Wed, Dec 12, 2018 - Page 1 News List

Thai junta lifts prohibition on political campaigning


A demonstrator demanding election participates in a protest at Thammasat University in Bangkok on May 22 to mark the fourth year of junta rule.

Photo: AFP

Thailand’s junta yesterday lifted a ban on political campaigning ahead of next year’s elections, more than four years after the restriction was imposed following the kingdom’s latest coup.

One of the military’s first acts after seizing power in May 2014 was to outlaw political activity of all kind, as it muzzled opposition in a nation notorious for its rowdy — and often deadly — street politics.

However, the ban was officially lifted yesterday, prompting the Election Commission of Thailand to confirm an expected poll date of Feb. 24.

“Political parties should be able to campaign to present their policies,” said an order signed by Thai Prime Minister Prayut Chan-ocha and published by palace mouthpiece the Royal Gazette.

The junta “has decided to amend or abolish the laws” that could inhibit campaigns before elections, it said.

Thailand’s rulers began easing restrictions in September, allowing political parties to recruit new members and elect leaders — but campaigns and street rallies remained banned.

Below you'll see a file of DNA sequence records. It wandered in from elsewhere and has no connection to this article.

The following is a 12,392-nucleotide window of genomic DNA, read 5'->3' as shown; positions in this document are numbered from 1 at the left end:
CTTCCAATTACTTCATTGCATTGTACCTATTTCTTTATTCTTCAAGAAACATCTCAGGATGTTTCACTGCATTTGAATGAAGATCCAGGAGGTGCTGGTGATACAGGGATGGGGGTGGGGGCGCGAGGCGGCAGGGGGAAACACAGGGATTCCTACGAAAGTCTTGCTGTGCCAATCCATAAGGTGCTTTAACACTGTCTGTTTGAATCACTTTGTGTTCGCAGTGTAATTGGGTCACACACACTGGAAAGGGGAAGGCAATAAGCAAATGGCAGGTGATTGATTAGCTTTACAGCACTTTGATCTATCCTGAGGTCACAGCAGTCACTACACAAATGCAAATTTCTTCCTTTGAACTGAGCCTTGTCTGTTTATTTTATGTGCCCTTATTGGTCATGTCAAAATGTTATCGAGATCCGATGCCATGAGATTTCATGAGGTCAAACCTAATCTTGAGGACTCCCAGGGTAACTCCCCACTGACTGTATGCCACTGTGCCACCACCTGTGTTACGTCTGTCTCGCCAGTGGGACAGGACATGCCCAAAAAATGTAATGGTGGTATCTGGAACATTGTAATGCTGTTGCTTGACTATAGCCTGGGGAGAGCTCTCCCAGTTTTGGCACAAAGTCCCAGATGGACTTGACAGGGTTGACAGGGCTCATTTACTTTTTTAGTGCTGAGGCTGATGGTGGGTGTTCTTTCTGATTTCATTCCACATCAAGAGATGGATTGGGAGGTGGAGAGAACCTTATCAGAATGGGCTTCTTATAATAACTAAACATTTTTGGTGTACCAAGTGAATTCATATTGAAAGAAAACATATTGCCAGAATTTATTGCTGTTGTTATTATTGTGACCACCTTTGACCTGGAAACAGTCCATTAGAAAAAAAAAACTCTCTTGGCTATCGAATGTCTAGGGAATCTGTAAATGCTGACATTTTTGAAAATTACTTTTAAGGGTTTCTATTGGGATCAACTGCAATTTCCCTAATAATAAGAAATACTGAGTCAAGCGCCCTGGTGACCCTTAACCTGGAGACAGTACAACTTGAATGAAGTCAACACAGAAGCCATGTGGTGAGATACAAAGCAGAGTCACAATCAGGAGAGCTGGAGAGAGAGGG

Yesterday’s order raises the prospect of a return to Thailand’s rambunctious politics and the potential for street rallies that have defined much of the turbulent past decade of Thai politics.

Scores have died in street protests between competing factions over the past decade, as politics sharply divide supporters of the powerful Shinawatra clan — popular in the poor, populous north and northeast — and the royalist, conservative Bangkok-centric elite backed by the military.

Analysts said this time the military and its backers are hell-bent on blocking the Shinawatra clan from returning to power.

A new charter embeds government policy for the next 20 years, dilutes the number of elected parliamentary seats available and introduces a hand-picked upper house and the possibility of an appointed prime minister.

Despite lifting the campaigning ban, the junta still retains tools to silence its critics, including arbitrary detention, legal experts said.

“It’s to be seen how far the authorities will let people rally at certain ‘restricted’ places like at the Government House or near the palace,” said Anon Chawalawan, of legal monitoring group iLaw.

Politicians across the divides welcomed the easing of the ban.

Former Thai prime minister Abhisit Vejjajiva, an archrival to the Shinawatras, said it “should have been done before.”

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